Zplasma in Seattle, Washington, will be competing with such firms as Xtreme Technologies in Germany but reckons that with a 1,000 times improvement in output energy it can easily provide the source power to make EUV lithography machine throughputs viable.
The principle methods used currently are discharged-produced or laser produced plasmas of xenon or tin (DPP or LPP) but both consume large amounts of energy. More importantly neither has reached the 100- or 200-watts power level at the intermediate focus needed to get 60 to 125 wafers per hour throughput from a EUV lithography machine, such as the NXE:3300B from ASML in The Netherlands.
"We’re able to produce that light with enough power that it can be used to manufacture microchips," said Uri Shumlak, a UoW professor of aeronautics and astronautics.
As with other 13.5nm wavelength light sources, the UoW beam is based on a plasma (xenon). And the UoW fusion lab’s specialty is lower-cost versions of a fusion reactor, which uses electric current rather than magnets to contain the plasma and which produces plasma that is stable and long-lived.
This has advantages over a discharge spark propagated through a tin vapor or shooting a laser at a tin droplet, the group claims. "It’s a completely different way to make the plasma that gives you much more control," said Brian Nelson, a UW research associate professor of electrical engineering, in the website report.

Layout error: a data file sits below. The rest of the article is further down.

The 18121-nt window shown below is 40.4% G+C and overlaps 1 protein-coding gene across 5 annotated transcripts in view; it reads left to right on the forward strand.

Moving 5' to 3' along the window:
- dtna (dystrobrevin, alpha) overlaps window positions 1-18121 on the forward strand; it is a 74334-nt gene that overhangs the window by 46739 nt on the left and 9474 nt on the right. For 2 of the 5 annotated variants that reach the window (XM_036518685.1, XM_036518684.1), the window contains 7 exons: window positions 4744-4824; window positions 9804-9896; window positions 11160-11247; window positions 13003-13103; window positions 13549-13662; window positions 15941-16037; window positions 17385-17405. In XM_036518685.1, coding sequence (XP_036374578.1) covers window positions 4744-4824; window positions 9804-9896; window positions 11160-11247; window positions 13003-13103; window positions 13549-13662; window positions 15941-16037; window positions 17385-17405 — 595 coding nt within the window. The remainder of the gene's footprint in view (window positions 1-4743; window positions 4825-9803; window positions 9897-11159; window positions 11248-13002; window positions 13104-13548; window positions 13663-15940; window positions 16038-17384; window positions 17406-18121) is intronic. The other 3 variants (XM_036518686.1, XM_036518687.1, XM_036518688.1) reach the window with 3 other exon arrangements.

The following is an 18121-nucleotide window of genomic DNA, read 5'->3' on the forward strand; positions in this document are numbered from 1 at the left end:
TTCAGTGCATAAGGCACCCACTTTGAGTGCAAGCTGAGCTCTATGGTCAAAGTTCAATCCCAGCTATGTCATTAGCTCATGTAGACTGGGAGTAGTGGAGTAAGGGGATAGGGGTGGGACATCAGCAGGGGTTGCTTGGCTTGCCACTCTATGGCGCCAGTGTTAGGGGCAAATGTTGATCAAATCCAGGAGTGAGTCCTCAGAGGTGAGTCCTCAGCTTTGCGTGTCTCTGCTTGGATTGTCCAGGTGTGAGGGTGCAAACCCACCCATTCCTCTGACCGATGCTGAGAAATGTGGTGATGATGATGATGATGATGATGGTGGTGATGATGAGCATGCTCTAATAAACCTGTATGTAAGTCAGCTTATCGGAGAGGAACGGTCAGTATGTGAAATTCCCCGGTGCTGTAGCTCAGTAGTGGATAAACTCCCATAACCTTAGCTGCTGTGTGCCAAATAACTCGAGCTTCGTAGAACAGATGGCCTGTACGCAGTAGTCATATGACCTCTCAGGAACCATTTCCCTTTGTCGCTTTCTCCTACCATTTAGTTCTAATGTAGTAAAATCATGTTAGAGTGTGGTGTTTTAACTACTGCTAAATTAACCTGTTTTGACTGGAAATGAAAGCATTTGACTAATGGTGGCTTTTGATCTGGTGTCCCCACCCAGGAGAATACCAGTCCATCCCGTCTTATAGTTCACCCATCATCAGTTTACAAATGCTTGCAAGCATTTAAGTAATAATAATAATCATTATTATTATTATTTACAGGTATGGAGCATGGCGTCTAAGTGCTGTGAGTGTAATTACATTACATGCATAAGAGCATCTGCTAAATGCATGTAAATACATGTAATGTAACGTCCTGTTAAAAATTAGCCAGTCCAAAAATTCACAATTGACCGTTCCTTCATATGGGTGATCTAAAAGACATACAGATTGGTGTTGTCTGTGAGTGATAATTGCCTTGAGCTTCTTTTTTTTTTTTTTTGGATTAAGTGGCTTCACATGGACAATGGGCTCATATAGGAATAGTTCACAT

The alternative EUV light sources produce a pulse of light that lasts between 20 and 50 microseconds The Zplasma light source lasts about 1,000 times longer and this results in more light output, and more light onto the wafer. The UoW team has been supported with grants and gifts to allow them to verify the production of 13.5-nm wavelength light and to reduce the size of the equipment.
The company is now led by Henry Berg, a technology entrepreneur, as CEO. The company is now seeking venture capital from corporate investors who can help Zplasma integrate its light sources with existing industrial processes.